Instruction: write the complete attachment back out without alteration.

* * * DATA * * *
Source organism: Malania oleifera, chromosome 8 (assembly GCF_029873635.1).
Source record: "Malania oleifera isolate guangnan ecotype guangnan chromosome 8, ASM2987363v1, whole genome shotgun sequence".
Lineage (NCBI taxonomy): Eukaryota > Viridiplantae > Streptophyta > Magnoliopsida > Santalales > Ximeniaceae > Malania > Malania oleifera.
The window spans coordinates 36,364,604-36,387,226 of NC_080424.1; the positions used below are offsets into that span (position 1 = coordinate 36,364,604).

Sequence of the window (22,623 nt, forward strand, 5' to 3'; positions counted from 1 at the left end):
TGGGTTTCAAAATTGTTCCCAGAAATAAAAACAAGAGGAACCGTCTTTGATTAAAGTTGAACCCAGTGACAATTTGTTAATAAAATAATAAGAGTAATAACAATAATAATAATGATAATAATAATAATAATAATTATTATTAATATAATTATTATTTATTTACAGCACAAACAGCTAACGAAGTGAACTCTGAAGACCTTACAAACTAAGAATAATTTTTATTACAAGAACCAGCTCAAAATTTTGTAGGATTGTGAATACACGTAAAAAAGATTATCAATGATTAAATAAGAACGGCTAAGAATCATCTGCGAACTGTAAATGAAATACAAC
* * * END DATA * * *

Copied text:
Source organism: Malania oleifera, chromosome 8 (assembly GCF_029873635.1).
Source record: "Malania oleifera isolate guangnan ecotype guangnan chromosome 8, ASM2987363v1, whole genome shotgun sequence".
Lineage (NCBI taxonomy): Eukaryota > Viridiplantae > Streptophyta > Magnoliopsida > Santalales > Ximeniaceae > Malania > Malania oleifera.
The window spans coordinates 36,364,604-36,387,226 of NC_080424.1; the positions used below are offsets into that span (position 1 = coordinate 36,364,604).

Sequence of the window (22,623 nt, forward strand, 5' to 3'; positions counted from 1 at the left end):
TGGGTTTCAAAATTGTTCCCAGAAATAAAAACAAGAGGAACCGTCTTTGATTAAAGTTGAACCCAGTGACAATTTGTTAATAAAATAATAAGAGTAATAACAATAATAATAATGATAATAATAATAATAATAATTATTATTAATATAATTATTATTTATTTACAGCACAAACAGCTAACGAAGTGAACTCTGAAGACCTTACAAACTAAGAATAATTTTTATTACAAGAACCAGCTCAAAATTTTGTAGGATTGTGAATACACGTAAAAAAGATTATCAATGATTAAATAAGAACGGCTAAGAATCATCTGCGAACTGTAAATGAAATACAAC